Some of Australia’s top retailers have refused to answer questions about failing to give employees in foreign countries a living wage.
Before the Christmas season, Oxfam Australia released a ‘naughty or nice’ list of fashion brands that have failed to make commitments ensuring payment of living wages to women making their clothes in countries like Vietnam or Bangladesh.
Some of the big names appearing on the list include Just Jeans, Peter Alexander, Jay Jays, Myer, Rivers, Katies, W.Lane and Big W.
“Women who spoke to us were being paid as little as 62 cents an hour in Bangladesh,” said Sarah Rogan, the leader of Oxfam’s Australia Labour Rights group.
“They’re unable to afford treatment when they fell sick, to send their children to school, to make their pay stretch to put enough food on the table and being separated from their children.”
Many of the brands have gone to ground following the report, refusing to do interviews or answer questions over what their foreign employees are paid.
Both Zara and Just Group, which owns Peter Alexander, Jay Jays and Just Jeans, refused to respond when contacted by The New Daily.
A media relations manager for the Noni B Group, which runs Katies, Rivers and W.Lane said its CEO Scott Evans was not doing interviews on the subject.
In response, it sent through the company’s ‘ethical sourcing conduct’ which states that the retailer: “hold ourselves to the highest ethical standards and we expect no less from our supply partners”.
It goes on to list a living wage as a pillar of the company’s support for ethical trading principles.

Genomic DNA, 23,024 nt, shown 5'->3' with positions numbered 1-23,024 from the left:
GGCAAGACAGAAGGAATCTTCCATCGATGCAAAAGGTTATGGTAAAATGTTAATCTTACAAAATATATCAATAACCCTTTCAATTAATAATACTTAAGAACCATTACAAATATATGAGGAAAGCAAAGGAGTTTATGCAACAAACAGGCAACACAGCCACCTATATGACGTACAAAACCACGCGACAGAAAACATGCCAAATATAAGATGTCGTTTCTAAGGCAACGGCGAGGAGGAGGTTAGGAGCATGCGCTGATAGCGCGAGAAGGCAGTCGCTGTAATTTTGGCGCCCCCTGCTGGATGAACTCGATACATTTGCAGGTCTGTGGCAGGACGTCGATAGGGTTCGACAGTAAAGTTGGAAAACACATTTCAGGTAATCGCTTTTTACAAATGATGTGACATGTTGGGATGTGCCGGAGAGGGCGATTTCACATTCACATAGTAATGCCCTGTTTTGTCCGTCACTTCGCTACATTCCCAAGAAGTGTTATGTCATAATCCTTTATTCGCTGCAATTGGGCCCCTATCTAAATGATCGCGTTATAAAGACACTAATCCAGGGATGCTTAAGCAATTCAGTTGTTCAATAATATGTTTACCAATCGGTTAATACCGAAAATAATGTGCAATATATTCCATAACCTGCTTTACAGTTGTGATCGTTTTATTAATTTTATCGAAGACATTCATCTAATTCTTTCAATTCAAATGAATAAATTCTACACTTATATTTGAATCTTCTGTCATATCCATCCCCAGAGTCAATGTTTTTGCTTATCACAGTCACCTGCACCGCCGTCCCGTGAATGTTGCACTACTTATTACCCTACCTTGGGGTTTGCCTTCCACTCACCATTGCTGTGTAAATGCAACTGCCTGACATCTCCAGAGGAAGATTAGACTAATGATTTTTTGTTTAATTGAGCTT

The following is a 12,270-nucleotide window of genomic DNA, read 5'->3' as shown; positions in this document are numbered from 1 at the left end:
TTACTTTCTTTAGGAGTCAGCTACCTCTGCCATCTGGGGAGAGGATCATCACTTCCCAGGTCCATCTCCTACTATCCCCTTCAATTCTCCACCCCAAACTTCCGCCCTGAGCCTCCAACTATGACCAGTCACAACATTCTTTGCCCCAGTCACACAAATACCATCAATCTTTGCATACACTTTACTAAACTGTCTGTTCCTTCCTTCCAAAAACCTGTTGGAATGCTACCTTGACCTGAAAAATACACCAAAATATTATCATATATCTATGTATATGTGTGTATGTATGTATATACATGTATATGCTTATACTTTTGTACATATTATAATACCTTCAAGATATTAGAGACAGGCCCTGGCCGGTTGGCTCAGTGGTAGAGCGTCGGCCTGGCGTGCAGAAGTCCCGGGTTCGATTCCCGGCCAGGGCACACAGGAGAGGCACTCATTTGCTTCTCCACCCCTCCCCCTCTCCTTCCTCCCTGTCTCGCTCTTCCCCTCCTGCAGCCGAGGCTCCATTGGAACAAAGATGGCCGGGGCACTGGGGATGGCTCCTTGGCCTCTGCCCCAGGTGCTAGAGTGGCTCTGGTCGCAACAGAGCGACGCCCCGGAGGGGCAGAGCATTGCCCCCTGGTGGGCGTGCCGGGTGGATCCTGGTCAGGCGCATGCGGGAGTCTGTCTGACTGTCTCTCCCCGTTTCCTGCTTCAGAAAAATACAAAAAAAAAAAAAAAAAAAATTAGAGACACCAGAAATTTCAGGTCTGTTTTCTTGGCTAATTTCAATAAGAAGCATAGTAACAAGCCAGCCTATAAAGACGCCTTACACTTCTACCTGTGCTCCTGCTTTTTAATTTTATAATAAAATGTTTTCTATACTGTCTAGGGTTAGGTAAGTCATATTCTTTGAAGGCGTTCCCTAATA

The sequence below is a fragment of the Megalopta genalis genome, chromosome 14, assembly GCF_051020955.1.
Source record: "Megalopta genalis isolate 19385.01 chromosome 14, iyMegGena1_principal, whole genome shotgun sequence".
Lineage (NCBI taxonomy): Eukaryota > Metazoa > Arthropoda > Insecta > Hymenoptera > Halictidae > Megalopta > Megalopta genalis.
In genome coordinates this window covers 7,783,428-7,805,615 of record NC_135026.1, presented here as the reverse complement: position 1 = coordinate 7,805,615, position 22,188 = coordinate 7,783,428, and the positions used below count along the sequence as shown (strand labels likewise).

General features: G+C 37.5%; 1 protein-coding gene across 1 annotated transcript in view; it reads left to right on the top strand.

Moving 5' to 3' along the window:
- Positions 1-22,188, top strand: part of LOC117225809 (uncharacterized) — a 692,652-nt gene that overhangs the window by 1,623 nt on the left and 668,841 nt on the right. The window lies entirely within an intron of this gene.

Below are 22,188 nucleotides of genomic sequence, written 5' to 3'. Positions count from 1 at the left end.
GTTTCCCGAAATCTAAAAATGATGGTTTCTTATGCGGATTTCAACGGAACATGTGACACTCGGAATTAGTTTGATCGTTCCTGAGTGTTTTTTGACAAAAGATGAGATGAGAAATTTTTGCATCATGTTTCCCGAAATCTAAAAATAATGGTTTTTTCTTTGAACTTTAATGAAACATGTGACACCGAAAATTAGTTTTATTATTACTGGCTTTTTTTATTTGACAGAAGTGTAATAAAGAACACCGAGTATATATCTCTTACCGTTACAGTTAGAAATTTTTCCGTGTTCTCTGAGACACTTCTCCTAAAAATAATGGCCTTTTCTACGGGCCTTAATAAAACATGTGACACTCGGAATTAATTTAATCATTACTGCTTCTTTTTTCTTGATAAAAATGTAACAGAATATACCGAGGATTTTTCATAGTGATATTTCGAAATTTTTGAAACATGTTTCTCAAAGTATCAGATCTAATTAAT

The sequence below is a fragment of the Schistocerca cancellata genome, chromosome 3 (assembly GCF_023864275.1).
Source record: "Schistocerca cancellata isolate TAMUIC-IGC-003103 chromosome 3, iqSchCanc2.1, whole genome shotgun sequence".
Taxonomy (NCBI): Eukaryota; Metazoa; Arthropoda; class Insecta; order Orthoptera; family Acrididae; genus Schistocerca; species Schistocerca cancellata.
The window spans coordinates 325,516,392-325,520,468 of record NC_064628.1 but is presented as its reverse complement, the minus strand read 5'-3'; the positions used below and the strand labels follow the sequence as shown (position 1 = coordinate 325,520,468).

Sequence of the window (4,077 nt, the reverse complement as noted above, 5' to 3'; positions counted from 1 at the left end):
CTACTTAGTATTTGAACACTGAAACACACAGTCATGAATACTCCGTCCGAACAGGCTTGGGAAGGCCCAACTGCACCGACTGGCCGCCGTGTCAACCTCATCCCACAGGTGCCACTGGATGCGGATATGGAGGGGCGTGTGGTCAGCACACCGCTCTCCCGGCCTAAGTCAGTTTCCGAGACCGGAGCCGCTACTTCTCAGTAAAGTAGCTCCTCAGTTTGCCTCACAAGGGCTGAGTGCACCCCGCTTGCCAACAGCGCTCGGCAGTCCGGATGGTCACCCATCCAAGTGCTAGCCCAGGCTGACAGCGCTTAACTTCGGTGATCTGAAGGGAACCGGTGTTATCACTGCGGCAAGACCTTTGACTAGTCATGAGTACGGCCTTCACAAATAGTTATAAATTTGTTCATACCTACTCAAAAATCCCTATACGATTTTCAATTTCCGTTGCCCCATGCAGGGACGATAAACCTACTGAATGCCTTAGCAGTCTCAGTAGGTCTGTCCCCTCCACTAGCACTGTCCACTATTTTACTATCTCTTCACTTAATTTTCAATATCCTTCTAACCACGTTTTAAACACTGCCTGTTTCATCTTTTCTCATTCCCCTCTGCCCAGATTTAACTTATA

Ms Rogan said the document was a far cry from what happened on the ground.
“A credible, public commitment includes publishing a clear and appropriate definition of a living wage, along with at least two to three key milestones towards achieving this, and timelines to achieve those milestones,” Ms Rogan said.
“Noni B’s code has neither a clear and complete definition of a living wage, nor it has published milestones.”
Big W was the only brand on the ‘naughty list’ to admit it still had more work to do.
“We care deeply about the rights and lives of the workers in Bangladesh and the research Oxfam released earlier this year brings to light some challenges we have begun to address,” a spokesman for the retailer said.
“We are working collaboratively with our suppliers and global organisations to achieve this, however, we know we still have more work to do.
“We have committed to working with Oxfam on research on responsible purchasing practices and living wage calculations, and continue to be transparent in our approach.”
If big companies passed the entire cost of paying living wages to all workers on to consumers, the price increase of a T-shirt in Australia would be 10 cents, the report estimates.
“There is room within their margins for companies to lift the amount they pay to suppliers for factory wages,” Ms Rogan said.
“A living wage is not a luxury, but is a minimum that all working people should be paid if they are to escape the cycle of poverty.”
The research commissioned by Oxfam and conducted by Deloitte Access Economics says women aged 18 to 25 make up 80 per cent of the factory workers in the global garment industry.
The report affirms that the local minimum wage in Bangladesh equates to just 39 Australian cents an hour, 64 cents in Vietnam and 93 cents in China.